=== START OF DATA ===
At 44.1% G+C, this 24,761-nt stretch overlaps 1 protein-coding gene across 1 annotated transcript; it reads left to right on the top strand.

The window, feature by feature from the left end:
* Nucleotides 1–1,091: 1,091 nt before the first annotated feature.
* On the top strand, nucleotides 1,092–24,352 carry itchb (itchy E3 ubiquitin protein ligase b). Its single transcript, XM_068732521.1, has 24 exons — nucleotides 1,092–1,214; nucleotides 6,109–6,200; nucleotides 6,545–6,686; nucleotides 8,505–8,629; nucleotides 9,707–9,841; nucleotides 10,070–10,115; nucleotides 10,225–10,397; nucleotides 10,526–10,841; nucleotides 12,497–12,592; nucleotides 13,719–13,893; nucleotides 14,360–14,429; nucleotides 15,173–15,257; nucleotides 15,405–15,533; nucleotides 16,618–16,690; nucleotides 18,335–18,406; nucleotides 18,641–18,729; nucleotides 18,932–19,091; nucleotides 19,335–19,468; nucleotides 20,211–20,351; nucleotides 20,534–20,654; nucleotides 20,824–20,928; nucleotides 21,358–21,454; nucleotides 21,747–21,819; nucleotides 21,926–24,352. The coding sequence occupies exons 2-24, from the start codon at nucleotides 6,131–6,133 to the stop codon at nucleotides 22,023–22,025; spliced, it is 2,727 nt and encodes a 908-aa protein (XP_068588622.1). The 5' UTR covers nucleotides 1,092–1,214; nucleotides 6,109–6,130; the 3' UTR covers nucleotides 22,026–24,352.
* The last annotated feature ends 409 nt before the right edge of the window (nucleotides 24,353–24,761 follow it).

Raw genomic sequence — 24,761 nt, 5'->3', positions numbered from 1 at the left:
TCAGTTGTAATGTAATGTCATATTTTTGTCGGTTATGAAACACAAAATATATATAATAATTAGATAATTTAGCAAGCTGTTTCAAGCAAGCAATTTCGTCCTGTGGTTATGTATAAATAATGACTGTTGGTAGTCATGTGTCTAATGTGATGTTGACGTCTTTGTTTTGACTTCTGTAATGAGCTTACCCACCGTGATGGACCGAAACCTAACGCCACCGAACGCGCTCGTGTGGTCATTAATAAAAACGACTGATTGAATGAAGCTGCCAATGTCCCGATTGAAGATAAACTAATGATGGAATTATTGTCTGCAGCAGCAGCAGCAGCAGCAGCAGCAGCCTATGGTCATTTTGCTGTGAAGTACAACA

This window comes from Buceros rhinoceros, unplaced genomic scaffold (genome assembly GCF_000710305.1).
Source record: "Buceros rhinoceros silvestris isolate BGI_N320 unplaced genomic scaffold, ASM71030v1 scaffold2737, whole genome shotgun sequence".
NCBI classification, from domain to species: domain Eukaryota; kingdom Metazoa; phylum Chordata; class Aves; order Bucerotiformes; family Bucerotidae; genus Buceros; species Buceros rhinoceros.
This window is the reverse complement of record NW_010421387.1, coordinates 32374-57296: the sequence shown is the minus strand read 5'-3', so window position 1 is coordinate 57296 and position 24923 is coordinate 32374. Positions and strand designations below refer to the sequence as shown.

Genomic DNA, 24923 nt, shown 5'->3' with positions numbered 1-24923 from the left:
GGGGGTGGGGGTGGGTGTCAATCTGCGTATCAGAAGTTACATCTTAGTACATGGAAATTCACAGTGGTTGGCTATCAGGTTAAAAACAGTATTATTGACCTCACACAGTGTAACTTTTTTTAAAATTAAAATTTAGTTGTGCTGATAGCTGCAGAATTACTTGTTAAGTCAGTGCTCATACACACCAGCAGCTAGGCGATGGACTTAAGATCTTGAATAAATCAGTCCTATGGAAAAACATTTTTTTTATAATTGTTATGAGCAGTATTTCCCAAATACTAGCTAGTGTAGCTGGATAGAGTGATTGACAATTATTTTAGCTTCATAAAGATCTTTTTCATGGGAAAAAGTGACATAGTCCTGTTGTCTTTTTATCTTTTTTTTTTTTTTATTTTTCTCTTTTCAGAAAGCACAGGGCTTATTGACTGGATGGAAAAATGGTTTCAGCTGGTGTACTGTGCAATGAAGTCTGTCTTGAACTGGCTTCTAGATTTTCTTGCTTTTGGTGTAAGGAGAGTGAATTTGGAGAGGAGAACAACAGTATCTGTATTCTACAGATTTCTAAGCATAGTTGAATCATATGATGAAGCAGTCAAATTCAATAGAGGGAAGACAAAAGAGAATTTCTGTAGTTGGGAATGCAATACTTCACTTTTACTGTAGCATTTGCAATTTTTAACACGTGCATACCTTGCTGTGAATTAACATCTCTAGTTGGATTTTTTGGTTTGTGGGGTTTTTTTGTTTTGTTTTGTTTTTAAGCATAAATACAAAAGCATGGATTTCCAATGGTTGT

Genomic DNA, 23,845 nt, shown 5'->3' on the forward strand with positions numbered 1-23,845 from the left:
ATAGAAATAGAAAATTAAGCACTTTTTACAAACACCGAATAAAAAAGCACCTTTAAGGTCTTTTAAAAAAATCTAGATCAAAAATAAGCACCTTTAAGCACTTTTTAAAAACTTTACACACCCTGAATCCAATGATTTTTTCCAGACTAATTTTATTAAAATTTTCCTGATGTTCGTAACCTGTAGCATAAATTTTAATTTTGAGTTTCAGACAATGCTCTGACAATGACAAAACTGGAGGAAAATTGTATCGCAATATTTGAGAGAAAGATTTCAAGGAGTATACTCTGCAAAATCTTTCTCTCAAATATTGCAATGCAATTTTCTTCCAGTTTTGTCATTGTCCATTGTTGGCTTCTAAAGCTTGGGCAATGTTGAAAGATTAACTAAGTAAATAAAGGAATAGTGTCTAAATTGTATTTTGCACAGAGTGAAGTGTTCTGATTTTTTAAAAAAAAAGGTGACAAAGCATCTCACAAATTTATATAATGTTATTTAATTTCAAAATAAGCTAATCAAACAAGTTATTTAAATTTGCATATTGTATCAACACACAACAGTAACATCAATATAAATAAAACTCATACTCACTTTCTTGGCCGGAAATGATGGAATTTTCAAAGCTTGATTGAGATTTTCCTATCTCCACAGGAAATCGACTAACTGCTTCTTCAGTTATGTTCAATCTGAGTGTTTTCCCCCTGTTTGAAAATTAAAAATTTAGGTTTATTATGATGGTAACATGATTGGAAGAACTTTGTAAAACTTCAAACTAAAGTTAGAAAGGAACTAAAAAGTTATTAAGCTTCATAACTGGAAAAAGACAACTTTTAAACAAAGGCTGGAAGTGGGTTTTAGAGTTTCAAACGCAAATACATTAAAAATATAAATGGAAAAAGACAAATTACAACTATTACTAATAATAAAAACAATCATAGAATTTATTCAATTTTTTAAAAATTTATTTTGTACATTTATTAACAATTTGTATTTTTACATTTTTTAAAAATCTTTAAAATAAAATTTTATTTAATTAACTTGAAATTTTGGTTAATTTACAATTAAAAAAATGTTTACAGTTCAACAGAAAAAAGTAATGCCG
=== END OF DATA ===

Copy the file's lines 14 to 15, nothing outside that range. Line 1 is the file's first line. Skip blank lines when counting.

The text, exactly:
Genomic DNA, 23,845 nt, shown 5'->3' on the forward strand with positions numbered 1-23,845 from the left:
ATAGAAATAGAAAATTAAGCACTTTTTACAAACACCGAATAAAAAAGCACCTTTAAGGTCTTTTAAAAAAATCTAGATCAAAAATAAGCACCTTTAAGCACTTTTTAAAAACTTTACACACCCTGAATCCAATGATTTTTTCCAGACTAATTTTATTAAAATTTTCCTGATGTTCGTAACCTGTAGCATAAATTTTAATTTTGAGTTTCAGACAATGCTCTGACAATGACAAAACTGGAGGAAAATTGTATCGCAATATTTGAGAGAAAGATTTCAAGGAGTATACTCTGCAAAATCTTTCTCTCAAATATTGCAATGCAATTTTCTTCCAGTTTTGTCATTGTCCATTGTTGGCTTCTAAAGCTTGGGCAATGTTGAAAGATTAACTAAGTAAATAAAGGAATAGTGTCTAAATTGTATTTTGCACAGAGTGAAGTGTTCTGATTTTTTAAAAAAAAAGGTGACAAAGCATCTCACAAATTTATATAATGTTATTTAATTTCAAAATAAGCTAATCAAACAAGTTATTTAAATTTGCATATTGTATCAACACACAACAGTAACATCAATATAAATAAAACTCATACTCACTTTCTTGGCCGGAAATGATGGAATTTTCAAAGCTTGATTGAGATTTTCCTATCTCCACAGGAAATCGACTAACTGCTTCTTCAGTTATGTTCAATCTGAGTGTTTTCCCCCTGTTTGAAAATTAAAAATTTAGGTTTATTATGATGGTAACATGATTGGAAGAACTTTGTAAAACTTCAAACTAAAGTTAGAAAGGAACTAAAAAGTTATTAAGCTTCATAACTGGAAAAAGACAACTTTTAAACAAAGGCTGGAAGTGGGTTTTAGAGTTTCAAACGCAAATACATTAAAAATATAAATGGAAAAAGACAAATTACAACTATTACTAATAATAAAAACAATCATAGAATTTATTCAATTTTTTAAAAATTTATTTTGTACATTTATTAACAATTTGTATTTTTACATTTTTTAAAAATCTTTAAAATAAAATTTTATTTAATTAACTTGAAATTTTGGTTAATTTACAATTAAAAAAATGTTTACAGTTCAACAGAAAAAAGTAATGCCG